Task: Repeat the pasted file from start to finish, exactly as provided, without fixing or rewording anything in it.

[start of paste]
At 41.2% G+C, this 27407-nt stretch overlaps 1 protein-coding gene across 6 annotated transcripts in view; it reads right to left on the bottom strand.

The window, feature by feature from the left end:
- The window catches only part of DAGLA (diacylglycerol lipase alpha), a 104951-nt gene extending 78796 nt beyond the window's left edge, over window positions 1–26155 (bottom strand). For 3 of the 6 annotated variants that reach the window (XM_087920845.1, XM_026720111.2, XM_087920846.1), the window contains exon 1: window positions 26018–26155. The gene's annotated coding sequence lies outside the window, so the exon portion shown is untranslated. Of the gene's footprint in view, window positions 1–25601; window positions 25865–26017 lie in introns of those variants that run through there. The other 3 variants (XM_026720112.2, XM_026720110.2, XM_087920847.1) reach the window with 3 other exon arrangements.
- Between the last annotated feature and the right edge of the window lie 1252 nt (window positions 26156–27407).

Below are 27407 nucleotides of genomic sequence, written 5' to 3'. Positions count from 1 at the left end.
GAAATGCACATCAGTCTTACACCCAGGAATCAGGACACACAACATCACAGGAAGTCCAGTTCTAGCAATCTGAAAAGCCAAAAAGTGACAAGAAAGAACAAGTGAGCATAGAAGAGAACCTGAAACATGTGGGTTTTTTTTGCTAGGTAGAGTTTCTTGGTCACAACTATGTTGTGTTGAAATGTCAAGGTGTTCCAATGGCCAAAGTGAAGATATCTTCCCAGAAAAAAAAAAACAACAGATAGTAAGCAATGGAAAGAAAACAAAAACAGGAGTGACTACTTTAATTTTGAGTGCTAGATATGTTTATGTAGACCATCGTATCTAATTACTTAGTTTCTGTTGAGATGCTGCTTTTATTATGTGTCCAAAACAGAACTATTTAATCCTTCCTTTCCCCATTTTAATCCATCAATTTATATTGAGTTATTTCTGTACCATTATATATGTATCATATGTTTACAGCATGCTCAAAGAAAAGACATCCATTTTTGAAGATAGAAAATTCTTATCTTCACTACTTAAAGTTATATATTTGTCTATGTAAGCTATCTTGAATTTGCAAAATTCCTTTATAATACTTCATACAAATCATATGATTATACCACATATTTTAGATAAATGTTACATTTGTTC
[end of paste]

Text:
At 41.2% G+C, this 27407-nt stretch overlaps 1 protein-coding gene across 6 annotated transcripts in view; it reads right to left on the bottom strand.

The window, feature by feature from the left end:
- The window catches only part of DAGLA (diacylglycerol lipase alpha), a 104951-nt gene extending 78796 nt beyond the window's left edge, over window positions 1–26155 (bottom strand). For 3 of the 6 annotated variants that reach the window (XM_087920845.1, XM_026720111.2, XM_087920846.1), the window contains exon 1: window positions 26018–26155. The gene's annotated coding sequence lies outside the window, so the exon portion shown is untranslated. Of the gene's footprint in view, window positions 1–25601; window positions 25865–26017 lie in introns of those variants that run through there. The other 3 variants (XM_026720112.2, XM_026720110.2, XM_087920847.1) reach the window with 3 other exon arrangements.
- Between the last annotated feature and the right edge of the window lie 1252 nt (window positions 26156–27407).

Below are 27407 nucleotides of genomic sequence, written 5' to 3'. Positions count from 1 at the left end.
GAAATGCACATCAGTCTTACACCCAGGAATCAGGACACACAACATCACAGGAAGTCCAGTTCTAGCAATCTGAAAAGCCAAAAAGTGACAAGAAAGAACAAGTGAGCATAGAAGAGAACCTGAAACATGTGGGTTTTTTTTGCTAGGTAGAGTTTCTTGGTCACAACTATGTTGTGTTGAAATGTCAAGGTGTTCCAATGGCCAAAGTGAAGATATCTTCCCAGAAAAAAAAAAACAACAGATAGTAAGCAATGGAAAGAAAACAAAAACAGGAGTGACTACTTTAATTTTGAGTGCTAGATATGTTTATGTAGACCATCGTATCTAATTACTTAGTTTCTGTTGAGATGCTGCTTTTATTATGTGTCCAAAACAGAACTATTTAATCCTTCCTTTCCCCATTTTAATCCATCAATTTATATTGAGTTATTTCTGTACCATTATATATGTATCATATGTTTACAGCATGCTCAAAGAAAAGACATCCATTTTTGAAGATAGAAAATTCTTATCTTCACTACTTAAAGTTATATATTTGTCTATGTAAGCTATCTTGAATTTGCAAAATTCCTTTATAATACTTCATACAAATCATATGATTATACCACATATTTTAGATAAATGTTACATTTGTTC